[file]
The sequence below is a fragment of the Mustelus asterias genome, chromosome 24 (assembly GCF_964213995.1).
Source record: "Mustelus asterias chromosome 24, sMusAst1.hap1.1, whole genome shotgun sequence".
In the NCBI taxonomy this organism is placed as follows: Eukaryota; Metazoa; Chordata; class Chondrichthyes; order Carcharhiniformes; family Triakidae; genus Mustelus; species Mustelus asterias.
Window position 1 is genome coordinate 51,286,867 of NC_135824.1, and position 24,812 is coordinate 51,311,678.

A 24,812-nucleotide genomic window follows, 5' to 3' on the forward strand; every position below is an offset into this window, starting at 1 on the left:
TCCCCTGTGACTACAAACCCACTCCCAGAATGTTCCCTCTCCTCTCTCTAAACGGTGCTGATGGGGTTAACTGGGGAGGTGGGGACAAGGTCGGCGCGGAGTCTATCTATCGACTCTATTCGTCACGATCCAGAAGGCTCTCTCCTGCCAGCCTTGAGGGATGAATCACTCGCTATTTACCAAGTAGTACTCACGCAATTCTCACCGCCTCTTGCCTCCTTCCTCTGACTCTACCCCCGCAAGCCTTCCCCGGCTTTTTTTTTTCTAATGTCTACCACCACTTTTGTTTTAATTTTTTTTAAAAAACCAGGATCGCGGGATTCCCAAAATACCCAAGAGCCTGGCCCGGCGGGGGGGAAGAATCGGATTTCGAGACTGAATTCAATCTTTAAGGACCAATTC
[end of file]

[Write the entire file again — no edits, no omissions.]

The sequence below is a fragment of the Mustelus asterias genome, chromosome 24 (assembly GCF_964213995.1).
Source record: "Mustelus asterias chromosome 24, sMusAst1.hap1.1, whole genome shotgun sequence".
In the NCBI taxonomy this organism is placed as follows: Eukaryota; Metazoa; Chordata; class Chondrichthyes; order Carcharhiniformes; family Triakidae; genus Mustelus; species Mustelus asterias.
Window position 1 is genome coordinate 51,286,867 of NC_135824.1, and position 24,812 is coordinate 51,311,678.

A 24,812-nucleotide genomic window follows, 5' to 3' on the forward strand; every position below is an offset into this window, starting at 1 on the left:
TCCCCTGTGACTACAAACCCACTCCCAGAATGTTCCCTCTCCTCTCTCTAAACGGTGCTGATGGGGTTAACTGGGGAGGTGGGGACAAGGTCGGCGCGGAGTCTATCTATCGACTCTATTCGTCACGATCCAGAAGGCTCTCTCCTGCCAGCCTTGAGGGATGAATCACTCGCTATTTACCAAGTAGTACTCACGCAATTCTCACCGCCTCTTGCCTCCTTCCTCTGACTCTACCCCCGCAAGCCTTCCCCGGCTTTTTTTTTTCTAATGTCTACCACCACTTTTGTTTTAATTTTTTTTAAAAAACCAGGATCGCGGGATTCCCAAAATACCCAAGAGCCTGGCCCGGCGGGGGGGAAGAATCGGATTTCGAGACTGAATTCAATCTTTAAGGACCAATTC